So much for having one last strong long run before my race. Here’s how my “12 miler” went:
Matt was supposed to pick me up at the end of my run, but I had to call him to pick me up half way through.*sad face* Each mile was almost a full minute slower than the one before. I remember thinking at mile 0.5, “wow, I shouldn’t be breathing this hard half a mile in!” but I pushed those thoughts away because I knew I had 11 more miles to run. I deliberately ran the first mile very easy, and I kept the pace around 11 minutes for miles 2 and 3, so I definitely didn’t go out too fast, and I tried to push through the pain but unfortunately things never got easier. I felt woozy after about 5 minutes of running and I had to keep taking walk breaks to shake off impending blackouts!
Sometimes bad runs just happen, and you can’t get too upset about them. You just have to learn from your mistakes and adjust your plan for next time. This time I’m pretty sure the mistake was lack of sleep! We were out laaaaate Friday night for my bestie’s birthday dinner, up early Saturday morning, and then up late again Saturday night watching our show. I always underestimate the importance of sleep. It’s boring, it seems like a waste of time, and my back starts hurting if I lay in bed for too long. I hate sleeping in too late on a Saturday morning because it feels like half the day is wasted! (Who cares if I was just going to move to the couch and watch Netflix, that’s not the point.) But yesterday’s run had perfect conditions: low humidity, cool breeze, sunny but not scorching, slow and easy beginning miles, so the only culprit I can blame for my crappy run is Sir Sleep.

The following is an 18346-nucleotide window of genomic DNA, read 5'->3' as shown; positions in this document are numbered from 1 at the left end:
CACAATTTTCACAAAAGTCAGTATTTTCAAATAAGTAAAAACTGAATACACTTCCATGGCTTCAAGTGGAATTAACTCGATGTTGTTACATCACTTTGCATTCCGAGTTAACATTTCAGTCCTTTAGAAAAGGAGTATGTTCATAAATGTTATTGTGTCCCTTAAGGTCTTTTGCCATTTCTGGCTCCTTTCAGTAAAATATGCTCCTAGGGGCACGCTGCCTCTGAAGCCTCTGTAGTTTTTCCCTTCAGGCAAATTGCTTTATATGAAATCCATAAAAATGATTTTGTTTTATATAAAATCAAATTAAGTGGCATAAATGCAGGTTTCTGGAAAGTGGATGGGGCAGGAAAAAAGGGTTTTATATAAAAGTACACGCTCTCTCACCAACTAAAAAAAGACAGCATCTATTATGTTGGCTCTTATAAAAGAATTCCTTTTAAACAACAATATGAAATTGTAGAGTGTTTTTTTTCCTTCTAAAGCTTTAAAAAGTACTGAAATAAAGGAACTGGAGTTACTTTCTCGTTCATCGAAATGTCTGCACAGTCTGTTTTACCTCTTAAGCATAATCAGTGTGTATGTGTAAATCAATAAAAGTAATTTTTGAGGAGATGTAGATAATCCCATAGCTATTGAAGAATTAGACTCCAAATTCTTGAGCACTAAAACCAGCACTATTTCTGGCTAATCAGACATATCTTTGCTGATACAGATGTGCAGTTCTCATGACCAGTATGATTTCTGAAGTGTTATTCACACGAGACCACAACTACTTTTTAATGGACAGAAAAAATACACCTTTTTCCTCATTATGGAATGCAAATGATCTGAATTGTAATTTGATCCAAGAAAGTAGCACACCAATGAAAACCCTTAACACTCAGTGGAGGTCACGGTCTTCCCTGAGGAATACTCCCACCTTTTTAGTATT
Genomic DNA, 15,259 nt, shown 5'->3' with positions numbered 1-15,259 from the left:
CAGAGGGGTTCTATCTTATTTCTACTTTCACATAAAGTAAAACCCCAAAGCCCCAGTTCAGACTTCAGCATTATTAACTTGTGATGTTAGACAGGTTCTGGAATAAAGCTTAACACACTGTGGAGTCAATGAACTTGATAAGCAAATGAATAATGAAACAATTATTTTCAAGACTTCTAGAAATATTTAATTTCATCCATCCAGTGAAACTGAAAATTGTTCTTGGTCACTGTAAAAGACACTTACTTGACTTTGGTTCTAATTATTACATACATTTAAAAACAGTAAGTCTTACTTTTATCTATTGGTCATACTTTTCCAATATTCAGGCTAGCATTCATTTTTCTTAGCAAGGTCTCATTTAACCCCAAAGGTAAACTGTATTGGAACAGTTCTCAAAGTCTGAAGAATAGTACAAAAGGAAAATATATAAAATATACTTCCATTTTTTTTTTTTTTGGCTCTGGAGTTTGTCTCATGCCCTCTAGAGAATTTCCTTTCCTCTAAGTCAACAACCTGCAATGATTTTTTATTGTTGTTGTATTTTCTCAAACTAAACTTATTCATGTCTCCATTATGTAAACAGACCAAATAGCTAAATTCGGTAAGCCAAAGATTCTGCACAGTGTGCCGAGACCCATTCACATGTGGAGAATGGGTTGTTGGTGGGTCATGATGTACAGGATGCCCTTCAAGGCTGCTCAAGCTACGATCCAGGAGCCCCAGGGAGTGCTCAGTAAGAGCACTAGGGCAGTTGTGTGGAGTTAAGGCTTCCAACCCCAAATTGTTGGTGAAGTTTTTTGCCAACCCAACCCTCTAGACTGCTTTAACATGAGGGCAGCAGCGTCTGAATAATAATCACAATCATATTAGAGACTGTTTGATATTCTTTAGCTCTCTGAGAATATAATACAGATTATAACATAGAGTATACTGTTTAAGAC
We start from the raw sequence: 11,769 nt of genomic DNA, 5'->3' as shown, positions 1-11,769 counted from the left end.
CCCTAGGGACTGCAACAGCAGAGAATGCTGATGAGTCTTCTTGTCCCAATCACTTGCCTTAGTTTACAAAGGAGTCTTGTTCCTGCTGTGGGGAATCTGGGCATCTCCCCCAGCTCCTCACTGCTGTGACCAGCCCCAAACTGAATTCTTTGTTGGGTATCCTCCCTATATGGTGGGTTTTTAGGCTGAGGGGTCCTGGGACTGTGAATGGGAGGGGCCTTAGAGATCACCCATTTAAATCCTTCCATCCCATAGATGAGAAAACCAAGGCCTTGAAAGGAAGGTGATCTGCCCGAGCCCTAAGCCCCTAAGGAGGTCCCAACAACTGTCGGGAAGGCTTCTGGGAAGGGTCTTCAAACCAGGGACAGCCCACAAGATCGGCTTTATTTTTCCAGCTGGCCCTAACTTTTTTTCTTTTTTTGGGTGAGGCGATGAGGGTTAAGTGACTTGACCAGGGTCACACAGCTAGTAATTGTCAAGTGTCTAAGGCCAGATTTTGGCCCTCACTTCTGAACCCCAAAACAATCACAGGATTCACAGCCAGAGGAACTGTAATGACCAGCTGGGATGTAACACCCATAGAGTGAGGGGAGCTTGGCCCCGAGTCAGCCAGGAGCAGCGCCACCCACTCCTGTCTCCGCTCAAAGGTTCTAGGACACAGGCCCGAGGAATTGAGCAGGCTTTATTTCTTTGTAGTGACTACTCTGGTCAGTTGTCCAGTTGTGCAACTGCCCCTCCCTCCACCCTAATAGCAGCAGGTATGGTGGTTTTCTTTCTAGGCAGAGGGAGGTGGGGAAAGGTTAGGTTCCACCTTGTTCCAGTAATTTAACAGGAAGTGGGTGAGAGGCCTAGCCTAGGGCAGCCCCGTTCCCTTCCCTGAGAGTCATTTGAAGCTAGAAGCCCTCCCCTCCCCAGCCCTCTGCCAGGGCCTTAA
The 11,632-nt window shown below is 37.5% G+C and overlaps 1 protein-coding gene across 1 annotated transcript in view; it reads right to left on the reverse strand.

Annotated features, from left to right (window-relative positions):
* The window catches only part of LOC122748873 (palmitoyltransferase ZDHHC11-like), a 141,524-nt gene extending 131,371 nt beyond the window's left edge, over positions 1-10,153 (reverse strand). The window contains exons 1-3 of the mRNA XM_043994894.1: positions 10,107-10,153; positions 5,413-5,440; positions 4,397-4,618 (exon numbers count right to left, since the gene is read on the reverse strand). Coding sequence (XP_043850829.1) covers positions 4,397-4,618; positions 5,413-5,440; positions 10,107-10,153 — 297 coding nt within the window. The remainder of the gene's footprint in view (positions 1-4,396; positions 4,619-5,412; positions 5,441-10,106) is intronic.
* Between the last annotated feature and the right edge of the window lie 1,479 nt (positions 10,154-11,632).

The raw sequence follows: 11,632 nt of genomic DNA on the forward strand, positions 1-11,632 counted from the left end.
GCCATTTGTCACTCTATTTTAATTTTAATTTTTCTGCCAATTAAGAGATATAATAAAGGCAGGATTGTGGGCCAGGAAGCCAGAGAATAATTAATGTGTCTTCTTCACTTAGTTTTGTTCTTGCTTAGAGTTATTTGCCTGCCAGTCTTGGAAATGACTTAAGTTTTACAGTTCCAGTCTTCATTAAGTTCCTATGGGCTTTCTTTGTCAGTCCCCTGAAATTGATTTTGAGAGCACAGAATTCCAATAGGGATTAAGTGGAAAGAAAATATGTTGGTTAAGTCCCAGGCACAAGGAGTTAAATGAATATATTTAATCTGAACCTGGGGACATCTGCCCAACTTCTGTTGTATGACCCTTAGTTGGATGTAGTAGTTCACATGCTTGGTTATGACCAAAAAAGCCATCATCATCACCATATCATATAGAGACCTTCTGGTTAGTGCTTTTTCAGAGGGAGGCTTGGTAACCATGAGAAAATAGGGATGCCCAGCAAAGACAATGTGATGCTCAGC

While you are asleep, your body releases a hormone called human growth hormone (GH). In kids it’s responsible for growing little bodies to full-size, but in adults it is responsible for repairing bones and muscles, and regulating sugar and fat metabolism. This study recorded that the highest concentration of growth hormone is present in the blood during the first few hours of deep sleep, and at high concentrations again during every deep sleep cycle. When I’m not running, I can survive happily on 6 hours of sleep, but I’ve been putting my body through a lot the past few months. It’s logical to think that as I’m packing on the miles I should be more intentional about getting enough sleep.
Maybe it will help to start looking at sleep as a vital part of my training, equally important as strength training and stretching. Thank you to my mom for her genes and her prayers because I have never struggled with poor quality sleep. Just quantity! I’ll probably have to start scheduling it in to my calendar like I do with everything else…I already have an alarm on my phone telling me it’s time for bed every night. Such a nerd.